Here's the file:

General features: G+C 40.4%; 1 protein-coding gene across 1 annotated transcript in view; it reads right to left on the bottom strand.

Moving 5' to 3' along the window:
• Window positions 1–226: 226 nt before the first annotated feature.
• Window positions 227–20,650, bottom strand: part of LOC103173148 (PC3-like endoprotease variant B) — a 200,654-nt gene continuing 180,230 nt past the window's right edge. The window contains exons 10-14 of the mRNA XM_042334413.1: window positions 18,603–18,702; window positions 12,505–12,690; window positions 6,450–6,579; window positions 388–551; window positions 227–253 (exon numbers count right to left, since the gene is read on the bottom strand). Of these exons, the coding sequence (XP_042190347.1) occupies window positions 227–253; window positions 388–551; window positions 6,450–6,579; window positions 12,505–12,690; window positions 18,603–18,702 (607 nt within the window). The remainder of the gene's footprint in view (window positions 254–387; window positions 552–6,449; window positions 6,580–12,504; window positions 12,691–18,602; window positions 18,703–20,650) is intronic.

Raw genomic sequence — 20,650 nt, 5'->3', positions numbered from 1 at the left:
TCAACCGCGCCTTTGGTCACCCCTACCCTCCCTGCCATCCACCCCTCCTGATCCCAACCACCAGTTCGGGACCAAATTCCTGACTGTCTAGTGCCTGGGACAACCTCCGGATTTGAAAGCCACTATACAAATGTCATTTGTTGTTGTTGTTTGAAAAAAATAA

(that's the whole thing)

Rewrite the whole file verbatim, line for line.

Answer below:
General features: G+C 40.4%; 1 protein-coding gene across 1 annotated transcript in view; it reads right to left on the bottom strand.

Moving 5' to 3' along the window:
• Window positions 1–226: 226 nt before the first annotated feature.
• Window positions 227–20,650, bottom strand: part of LOC103173148 (PC3-like endoprotease variant B) — a 200,654-nt gene continuing 180,230 nt past the window's right edge. The window contains exons 10-14 of the mRNA XM_042334413.1: window positions 18,603–18,702; window positions 12,505–12,690; window positions 6,450–6,579; window positions 388–551; window positions 227–253 (exon numbers count right to left, since the gene is read on the bottom strand). Of these exons, the coding sequence (XP_042190347.1) occupies window positions 227–253; window positions 388–551; window positions 6,450–6,579; window positions 12,505–12,690; window positions 18,603–18,702 (607 nt within the window). The remainder of the gene's footprint in view (window positions 254–387; window positions 552–6,449; window positions 6,580–12,504; window positions 12,691–18,602; window positions 18,703–20,650) is intronic.

Raw genomic sequence — 20,650 nt, 5'->3', positions numbered from 1 at the left:
TCAACCGCGCCTTTGGTCACCCCTACCCTCCCTGCCATCCACCCCTCCTGATCCCAACCACCAGTTCGGGACCAAATTCCTGACTGTCTAGTGCCTGGGACAACCTCCGGATTTGAAAGCCACTATACAAATGTCATTTGTTGTTGTTGTTTGAAAAAAATAA